A broken wrist or broken hand is a break or crack in one of the many bones within your wrist and hand. The most common of these injuries occurs in the wrist when people try to catch themselves during a fall and land hard on an outstretched hand.
Risk factors for a broken wrist or broken hand range from participation in certain sports — such as American football, soccer, skiing or snowboarding — to having osteoporosis, a condition in which bones become thinner and more fragile.
It's important to treat a broken wrist or broken hand as soon as possible. Otherwise, the bones may not heal in proper alignment, which can affect your ability to perform everyday activities, such as grasping a pen or buttoning a shirt. Early treatment will also help minimize pain and stiffness.
If you have a broken wrist or broken hand, you may experience these signs and symptoms:
- Severe pain that tends to increase during gripping or squeezing
- Obvious deformity, such as a bent wrist or crooked finger
- Stiffness or inability to move your fingers or thumb
- Numbness or coldness in your hand
When to call a doctor
If you think you may have a broken wrist or hand, see a doctor immediately, especially if you have numbness, swelling or trouble moving your fingers. Delays in diagnosis and treatment can lead to poor healing, decreased range of motion and decreased grip strength.
A direct blow or crushing injury to your hands and wrists can break any of the bones in them. Common causes include:
- Falls. Falling onto an outstretched hand is one of the most common causes of a broken wrist or broken hand.
- Sports injuries. Many wrist or hand fractures occur during contact sports or sports in which you might fall onto an outstretched hand — such as in-line skating or snowboarding. Finger fractures are common with baseball, basketball and football.
- Motor vehicle crashes. High-velocity injuries that can occur during motor vehicle crashes may cause wrist or hand bones to fracture into many pieces, requiring surgical repair.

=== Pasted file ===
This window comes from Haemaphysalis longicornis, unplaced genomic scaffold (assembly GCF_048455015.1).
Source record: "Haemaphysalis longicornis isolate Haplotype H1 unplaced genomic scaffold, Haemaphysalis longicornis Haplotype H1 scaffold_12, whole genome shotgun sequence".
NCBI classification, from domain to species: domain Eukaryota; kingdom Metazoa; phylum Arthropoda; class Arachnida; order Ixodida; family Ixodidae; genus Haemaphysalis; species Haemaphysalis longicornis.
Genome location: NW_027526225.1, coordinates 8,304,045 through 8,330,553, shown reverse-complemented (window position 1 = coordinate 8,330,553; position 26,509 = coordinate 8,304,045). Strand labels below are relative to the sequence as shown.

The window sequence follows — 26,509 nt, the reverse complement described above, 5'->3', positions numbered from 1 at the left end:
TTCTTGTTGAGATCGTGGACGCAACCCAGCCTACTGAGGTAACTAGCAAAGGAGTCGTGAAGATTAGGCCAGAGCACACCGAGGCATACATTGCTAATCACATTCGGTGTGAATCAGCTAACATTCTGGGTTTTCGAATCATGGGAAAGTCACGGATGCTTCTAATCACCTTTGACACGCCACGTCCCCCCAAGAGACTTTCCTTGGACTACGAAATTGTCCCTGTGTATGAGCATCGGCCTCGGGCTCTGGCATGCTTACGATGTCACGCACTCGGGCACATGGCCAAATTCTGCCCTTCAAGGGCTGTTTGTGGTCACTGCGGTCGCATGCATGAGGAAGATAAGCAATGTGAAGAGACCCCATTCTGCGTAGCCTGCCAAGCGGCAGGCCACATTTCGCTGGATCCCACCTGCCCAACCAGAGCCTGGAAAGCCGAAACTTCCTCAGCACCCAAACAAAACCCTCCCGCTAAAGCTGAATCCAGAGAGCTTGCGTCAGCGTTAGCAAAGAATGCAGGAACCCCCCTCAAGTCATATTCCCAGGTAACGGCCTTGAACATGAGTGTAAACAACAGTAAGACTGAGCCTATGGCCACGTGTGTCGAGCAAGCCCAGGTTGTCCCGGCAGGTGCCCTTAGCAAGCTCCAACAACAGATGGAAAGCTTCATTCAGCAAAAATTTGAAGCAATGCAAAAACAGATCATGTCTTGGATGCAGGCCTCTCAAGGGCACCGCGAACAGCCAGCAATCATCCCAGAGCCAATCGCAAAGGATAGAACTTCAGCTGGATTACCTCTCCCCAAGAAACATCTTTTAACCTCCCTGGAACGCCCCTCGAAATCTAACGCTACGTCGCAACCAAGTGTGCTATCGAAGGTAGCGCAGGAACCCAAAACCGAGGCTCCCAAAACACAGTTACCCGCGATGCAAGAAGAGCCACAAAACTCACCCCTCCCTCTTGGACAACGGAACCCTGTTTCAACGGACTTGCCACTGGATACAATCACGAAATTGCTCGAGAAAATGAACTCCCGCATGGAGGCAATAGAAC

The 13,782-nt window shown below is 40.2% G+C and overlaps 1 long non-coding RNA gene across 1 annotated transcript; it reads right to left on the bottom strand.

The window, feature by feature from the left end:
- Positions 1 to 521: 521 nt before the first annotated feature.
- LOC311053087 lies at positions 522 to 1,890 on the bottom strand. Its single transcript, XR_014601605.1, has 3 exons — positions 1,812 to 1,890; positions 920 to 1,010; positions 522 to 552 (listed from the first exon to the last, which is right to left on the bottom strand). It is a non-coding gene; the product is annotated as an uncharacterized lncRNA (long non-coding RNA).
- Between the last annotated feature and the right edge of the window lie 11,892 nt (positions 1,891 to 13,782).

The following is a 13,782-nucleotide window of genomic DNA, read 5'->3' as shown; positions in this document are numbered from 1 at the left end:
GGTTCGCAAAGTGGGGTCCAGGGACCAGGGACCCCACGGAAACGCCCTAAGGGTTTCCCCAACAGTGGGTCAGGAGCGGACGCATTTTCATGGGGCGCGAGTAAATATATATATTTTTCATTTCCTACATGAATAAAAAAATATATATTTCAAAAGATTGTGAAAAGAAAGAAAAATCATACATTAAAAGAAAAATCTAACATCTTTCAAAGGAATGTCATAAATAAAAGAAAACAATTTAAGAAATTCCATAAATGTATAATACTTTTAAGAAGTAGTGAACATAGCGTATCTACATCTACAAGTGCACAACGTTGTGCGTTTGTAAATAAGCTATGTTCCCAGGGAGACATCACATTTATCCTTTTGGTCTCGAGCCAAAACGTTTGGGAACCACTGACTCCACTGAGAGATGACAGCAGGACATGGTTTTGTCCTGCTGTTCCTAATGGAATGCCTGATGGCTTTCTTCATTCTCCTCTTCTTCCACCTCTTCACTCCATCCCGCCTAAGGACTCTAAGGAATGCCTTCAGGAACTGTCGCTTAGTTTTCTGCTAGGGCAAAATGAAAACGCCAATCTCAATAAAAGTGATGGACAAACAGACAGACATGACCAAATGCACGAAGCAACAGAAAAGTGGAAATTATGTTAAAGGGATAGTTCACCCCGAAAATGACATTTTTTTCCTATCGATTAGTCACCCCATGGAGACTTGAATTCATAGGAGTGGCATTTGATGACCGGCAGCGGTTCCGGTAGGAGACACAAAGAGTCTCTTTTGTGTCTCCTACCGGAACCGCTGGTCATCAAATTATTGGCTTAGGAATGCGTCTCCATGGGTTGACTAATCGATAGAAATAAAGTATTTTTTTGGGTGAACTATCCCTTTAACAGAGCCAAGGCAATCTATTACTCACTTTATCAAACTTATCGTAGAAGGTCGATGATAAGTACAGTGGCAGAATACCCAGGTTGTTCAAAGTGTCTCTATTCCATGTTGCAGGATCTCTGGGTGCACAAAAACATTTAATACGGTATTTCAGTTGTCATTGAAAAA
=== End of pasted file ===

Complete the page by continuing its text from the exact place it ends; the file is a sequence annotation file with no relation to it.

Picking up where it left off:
Participating in certain sports activities or having certain health conditions may increase your chances of experiencing a broken wrist or broken hand.
Many people break bones in their wrists or hands while participating in:
- In-line skating
You may be more susceptible to broken bones if you have:
- Bone disease
- Calcium deficiency
Complications of a broken wrist or broken hand are rare, but they may include:
- Ongoing stiffness, aching or disability. Stiffness, pain or aching in the affected area generally goes away a month or two after your cast is removed or after surgery, but you may have some permanent stiffness or aching if your injury was severe. It may also take a few months to regain your ability to use your hand and fingers normally. Be patient with your recovery, and talk to your doctor about exercises that might help or for a referral to physical or occupational therapy.
- Osteoarthritis. Fractures that extend into the joint may cause arthritis years later. If your wrist or hand starts to hurt or swell long after a break, see your doctor for an evaluation.
- Nerve or blood vessel damage. Trauma to the wrist or hand can injure adjacent nerves and blood vessels. Seek immediate attention if you notice any numbness or circulation problems.
You may initially seek treatment for a broken wrist or broken hand in an emergency room or urgent-care clinic. If the pieces of broken bone aren't lined up properly to allow healing with immobilization, you may be referred to a doctor specializing in orthopedic surgery.
What you can do
You may want to write a list that includes:
- Detailed descriptions of your symptoms and how the injury occurred
- Information about past medical problems
- Information about the medical problems of your parents or siblings
- All the medications and dietary supplements you take
- Questions you want to ask the doctor
Preparing a list of questions for your doctor will help you make the most of your time together. For broken wrist or broken hand, some basic questions to ask your doctor include:
- What kinds of tests do I need?
- What is the best course of action?
- What are the alternatives to the approach you're suggesting?
- Will I need surgery?
- Will I need to wear a cast? If so, for how long?
- Are there any restrictions that I need to follow?
- Should I see a specialist?
Don't hesitate to ask other questions.
What to expect from your doctor
Your doctor may ask:
- How did the injury happen?
- Was your wrist or hand bent backward or forward when the impact occurred?
- Are you right-handed or left-handed?
- Where does it hurt, and does any specific movement make it hurt more or less?